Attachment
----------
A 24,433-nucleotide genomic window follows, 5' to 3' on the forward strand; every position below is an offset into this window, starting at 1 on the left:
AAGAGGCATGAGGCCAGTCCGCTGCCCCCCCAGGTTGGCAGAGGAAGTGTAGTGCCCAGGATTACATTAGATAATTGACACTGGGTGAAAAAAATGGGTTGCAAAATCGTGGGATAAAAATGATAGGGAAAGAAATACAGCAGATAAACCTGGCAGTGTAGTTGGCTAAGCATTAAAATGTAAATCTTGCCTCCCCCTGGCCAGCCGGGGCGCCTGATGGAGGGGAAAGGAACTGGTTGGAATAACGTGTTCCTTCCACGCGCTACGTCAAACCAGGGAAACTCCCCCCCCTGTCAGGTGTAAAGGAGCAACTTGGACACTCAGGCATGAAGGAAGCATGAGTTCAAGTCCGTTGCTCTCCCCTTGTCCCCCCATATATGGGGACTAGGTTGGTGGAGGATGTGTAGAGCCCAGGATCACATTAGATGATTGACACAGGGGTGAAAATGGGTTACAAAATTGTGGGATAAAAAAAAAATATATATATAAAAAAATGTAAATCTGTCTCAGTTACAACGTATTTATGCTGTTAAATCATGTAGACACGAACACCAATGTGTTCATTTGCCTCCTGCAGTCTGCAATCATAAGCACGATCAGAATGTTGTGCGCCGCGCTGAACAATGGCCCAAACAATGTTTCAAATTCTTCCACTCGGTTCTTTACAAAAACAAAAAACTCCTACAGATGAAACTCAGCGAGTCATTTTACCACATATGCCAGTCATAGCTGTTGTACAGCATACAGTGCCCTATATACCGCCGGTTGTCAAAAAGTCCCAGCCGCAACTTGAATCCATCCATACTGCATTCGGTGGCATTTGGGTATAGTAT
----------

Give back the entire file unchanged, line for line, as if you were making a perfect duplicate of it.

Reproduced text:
A 24,433-nucleotide genomic window follows, 5' to 3' on the forward strand; every position below is an offset into this window, starting at 1 on the left:
AAGAGGCATGAGGCCAGTCCGCTGCCCCCCCAGGTTGGCAGAGGAAGTGTAGTGCCCAGGATTACATTAGATAATTGACACTGGGTGAAAAAAATGGGTTGCAAAATCGTGGGATAAAAATGATAGGGAAAGAAATACAGCAGATAAACCTGGCAGTGTAGTTGGCTAAGCATTAAAATGTAAATCTTGCCTCCCCCTGGCCAGCCGGGGCGCCTGATGGAGGGGAAAGGAACTGGTTGGAATAACGTGTTCCTTCCACGCGCTACGTCAAACCAGGGAAACTCCCCCCCCTGTCAGGTGTAAAGGAGCAACTTGGACACTCAGGCATGAAGGAAGCATGAGTTCAAGTCCGTTGCTCTCCCCTTGTCCCCCCATATATGGGGACTAGGTTGGTGGAGGATGTGTAGAGCCCAGGATCACATTAGATGATTGACACAGGGGTGAAAATGGGTTACAAAATTGTGGGATAAAAAAAAAATATATATATAAAAAAATGTAAATCTGTCTCAGTTACAACGTATTTATGCTGTTAAATCATGTAGACACGAACACCAATGTGTTCATTTGCCTCCTGCAGTCTGCAATCATAAGCACGATCAGAATGTTGTGCGCCGCGCTGAACAATGGCCCAAACAATGTTTCAAATTCTTCCACTCGGTTCTTTACAAAAACAAAAAACTCCTACAGATGAAACTCAGCGAGTCATTTTACCACATATGCCAGTCATAGCTGTTGTACAGCATACAGTGCCCTATATACCGCCGGTTGTCAAAAAGTCCCAGCCGCAACTTGAATCCATCCATACTGCATTCGGTGGCATTTGGGTATAGTAT